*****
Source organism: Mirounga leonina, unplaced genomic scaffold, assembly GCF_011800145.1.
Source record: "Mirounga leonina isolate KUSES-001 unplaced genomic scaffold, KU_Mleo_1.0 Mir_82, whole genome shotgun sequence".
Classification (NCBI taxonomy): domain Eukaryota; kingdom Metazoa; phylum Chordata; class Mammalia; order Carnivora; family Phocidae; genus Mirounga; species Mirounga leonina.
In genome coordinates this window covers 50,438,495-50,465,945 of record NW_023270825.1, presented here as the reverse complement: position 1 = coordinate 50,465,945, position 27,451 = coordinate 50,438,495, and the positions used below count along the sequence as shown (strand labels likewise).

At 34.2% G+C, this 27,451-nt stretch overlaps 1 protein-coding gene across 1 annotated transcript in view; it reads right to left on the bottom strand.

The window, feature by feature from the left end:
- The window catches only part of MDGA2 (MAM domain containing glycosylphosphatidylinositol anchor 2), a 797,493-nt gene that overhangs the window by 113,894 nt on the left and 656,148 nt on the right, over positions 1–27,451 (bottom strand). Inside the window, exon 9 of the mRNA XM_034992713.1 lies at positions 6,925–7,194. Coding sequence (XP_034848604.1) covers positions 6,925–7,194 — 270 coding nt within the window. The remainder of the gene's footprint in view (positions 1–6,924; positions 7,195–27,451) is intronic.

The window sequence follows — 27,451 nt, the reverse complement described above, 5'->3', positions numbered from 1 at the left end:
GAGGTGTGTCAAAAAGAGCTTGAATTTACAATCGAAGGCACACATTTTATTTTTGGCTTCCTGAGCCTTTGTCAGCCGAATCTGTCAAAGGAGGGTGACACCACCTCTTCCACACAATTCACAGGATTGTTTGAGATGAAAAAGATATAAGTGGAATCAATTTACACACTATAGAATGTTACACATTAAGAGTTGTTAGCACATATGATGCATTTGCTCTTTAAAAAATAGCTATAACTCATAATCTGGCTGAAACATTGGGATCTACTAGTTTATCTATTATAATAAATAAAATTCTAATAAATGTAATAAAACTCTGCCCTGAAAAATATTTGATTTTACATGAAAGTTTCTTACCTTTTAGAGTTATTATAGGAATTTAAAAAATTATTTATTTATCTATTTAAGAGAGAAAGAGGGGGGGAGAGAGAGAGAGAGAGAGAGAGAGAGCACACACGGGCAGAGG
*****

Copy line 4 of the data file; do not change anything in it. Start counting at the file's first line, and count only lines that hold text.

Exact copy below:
In genome coordinates this window covers 50,438,495-50,465,945 of record NW_023270825.1, presented here as the reverse complement: position 1 = coordinate 50,465,945, position 27,451 = coordinate 50,438,495, and the positions used below count along the sequence as shown (strand labels likewise).